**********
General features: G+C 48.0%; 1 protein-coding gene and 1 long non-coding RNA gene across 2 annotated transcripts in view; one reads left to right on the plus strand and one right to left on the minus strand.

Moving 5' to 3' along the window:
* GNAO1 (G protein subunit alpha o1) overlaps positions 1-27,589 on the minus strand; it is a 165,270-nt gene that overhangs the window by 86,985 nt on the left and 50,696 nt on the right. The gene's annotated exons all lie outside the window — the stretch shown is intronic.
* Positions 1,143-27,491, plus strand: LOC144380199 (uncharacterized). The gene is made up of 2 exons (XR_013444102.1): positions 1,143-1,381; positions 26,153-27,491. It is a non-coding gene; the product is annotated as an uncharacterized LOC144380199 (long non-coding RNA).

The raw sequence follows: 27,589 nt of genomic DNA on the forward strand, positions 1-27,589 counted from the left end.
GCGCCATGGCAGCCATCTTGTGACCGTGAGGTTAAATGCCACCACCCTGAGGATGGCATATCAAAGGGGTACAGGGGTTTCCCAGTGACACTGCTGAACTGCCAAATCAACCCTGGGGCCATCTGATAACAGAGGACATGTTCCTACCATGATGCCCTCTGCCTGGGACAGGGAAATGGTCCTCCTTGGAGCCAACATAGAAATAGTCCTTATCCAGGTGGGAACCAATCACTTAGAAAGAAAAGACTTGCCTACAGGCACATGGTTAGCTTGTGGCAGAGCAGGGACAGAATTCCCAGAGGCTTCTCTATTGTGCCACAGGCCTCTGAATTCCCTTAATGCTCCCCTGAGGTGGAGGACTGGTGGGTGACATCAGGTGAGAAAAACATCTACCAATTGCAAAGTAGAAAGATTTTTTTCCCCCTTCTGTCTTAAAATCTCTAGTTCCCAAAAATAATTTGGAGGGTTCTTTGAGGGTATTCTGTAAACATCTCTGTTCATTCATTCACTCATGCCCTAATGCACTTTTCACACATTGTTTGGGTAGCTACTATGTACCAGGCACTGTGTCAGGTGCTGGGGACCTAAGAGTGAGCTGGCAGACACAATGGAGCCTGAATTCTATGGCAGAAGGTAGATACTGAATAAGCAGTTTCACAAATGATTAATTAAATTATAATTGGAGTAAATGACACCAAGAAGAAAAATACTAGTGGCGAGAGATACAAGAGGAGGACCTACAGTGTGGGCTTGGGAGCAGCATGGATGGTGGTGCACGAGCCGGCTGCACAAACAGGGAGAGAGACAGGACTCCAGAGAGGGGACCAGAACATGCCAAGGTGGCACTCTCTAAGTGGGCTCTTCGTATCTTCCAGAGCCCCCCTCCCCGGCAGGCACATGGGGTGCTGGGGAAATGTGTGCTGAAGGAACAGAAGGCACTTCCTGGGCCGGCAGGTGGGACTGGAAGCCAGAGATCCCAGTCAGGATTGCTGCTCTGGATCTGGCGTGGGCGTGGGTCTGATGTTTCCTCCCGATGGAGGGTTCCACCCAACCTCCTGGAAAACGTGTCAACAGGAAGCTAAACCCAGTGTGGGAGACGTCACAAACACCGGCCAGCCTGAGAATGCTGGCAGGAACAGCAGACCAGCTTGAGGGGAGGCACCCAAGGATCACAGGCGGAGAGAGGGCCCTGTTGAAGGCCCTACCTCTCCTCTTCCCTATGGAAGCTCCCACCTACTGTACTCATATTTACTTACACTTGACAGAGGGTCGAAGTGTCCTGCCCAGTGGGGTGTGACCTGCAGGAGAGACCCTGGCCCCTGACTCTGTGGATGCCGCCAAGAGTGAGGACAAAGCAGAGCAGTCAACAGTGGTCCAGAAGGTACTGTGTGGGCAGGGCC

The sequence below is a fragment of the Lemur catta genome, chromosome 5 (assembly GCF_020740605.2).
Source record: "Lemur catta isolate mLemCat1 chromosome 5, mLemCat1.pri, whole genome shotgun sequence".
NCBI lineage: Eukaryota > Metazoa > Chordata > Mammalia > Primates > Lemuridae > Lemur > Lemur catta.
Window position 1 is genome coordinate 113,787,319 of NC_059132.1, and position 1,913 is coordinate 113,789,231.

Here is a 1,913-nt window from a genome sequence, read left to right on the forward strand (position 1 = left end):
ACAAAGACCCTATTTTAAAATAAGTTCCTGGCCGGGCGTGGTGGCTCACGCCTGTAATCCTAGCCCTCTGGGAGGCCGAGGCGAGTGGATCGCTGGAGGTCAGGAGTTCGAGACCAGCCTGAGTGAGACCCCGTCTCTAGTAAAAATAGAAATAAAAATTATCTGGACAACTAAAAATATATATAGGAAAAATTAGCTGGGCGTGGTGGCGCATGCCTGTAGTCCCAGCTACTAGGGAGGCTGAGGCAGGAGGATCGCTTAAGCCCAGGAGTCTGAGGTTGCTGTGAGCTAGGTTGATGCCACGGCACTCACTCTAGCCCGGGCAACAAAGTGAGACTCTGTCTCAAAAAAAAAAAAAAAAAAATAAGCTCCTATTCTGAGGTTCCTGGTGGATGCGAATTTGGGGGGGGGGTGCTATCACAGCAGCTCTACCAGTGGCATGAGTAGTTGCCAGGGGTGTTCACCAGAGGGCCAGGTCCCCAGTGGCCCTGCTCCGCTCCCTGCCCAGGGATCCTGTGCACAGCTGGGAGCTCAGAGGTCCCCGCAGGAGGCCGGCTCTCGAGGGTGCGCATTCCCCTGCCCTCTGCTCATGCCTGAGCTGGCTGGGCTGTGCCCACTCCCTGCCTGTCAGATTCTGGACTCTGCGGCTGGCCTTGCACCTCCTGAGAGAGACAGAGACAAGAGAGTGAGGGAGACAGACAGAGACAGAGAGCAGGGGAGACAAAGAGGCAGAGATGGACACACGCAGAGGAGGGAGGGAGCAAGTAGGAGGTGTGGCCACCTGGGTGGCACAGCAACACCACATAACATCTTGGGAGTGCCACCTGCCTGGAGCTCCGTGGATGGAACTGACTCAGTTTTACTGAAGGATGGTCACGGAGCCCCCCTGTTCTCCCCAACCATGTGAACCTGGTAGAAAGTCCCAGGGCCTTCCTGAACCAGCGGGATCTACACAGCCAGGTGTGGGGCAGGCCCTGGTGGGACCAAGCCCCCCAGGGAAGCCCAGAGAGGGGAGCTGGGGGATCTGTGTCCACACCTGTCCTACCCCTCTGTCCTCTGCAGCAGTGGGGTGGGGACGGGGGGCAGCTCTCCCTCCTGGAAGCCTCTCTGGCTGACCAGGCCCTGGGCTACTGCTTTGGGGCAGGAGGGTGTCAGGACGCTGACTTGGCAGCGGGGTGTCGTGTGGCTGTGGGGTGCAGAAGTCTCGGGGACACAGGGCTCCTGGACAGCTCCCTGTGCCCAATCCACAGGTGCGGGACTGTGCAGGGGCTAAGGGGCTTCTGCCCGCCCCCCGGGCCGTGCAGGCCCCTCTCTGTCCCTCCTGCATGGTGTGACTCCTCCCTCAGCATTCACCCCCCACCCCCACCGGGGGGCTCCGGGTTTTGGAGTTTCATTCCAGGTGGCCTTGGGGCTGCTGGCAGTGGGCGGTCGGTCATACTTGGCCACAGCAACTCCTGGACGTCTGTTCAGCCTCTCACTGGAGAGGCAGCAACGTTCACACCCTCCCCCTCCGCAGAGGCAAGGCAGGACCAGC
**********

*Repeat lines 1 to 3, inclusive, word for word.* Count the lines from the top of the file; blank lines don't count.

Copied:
General features: G+C 48.0%; 1 protein-coding gene and 1 long non-coding RNA gene across 2 annotated transcripts in view; one reads left to right on the plus strand and one right to left on the minus strand.

Moving 5' to 3' along the window:
* GNAO1 (G protein subunit alpha o1) overlaps positions 1-27,589 on the minus strand; it is a 165,270-nt gene that overhangs the window by 86,985 nt on the left and 50,696 nt on the right. The gene's annotated exons all lie outside the window — the stretch shown is intronic.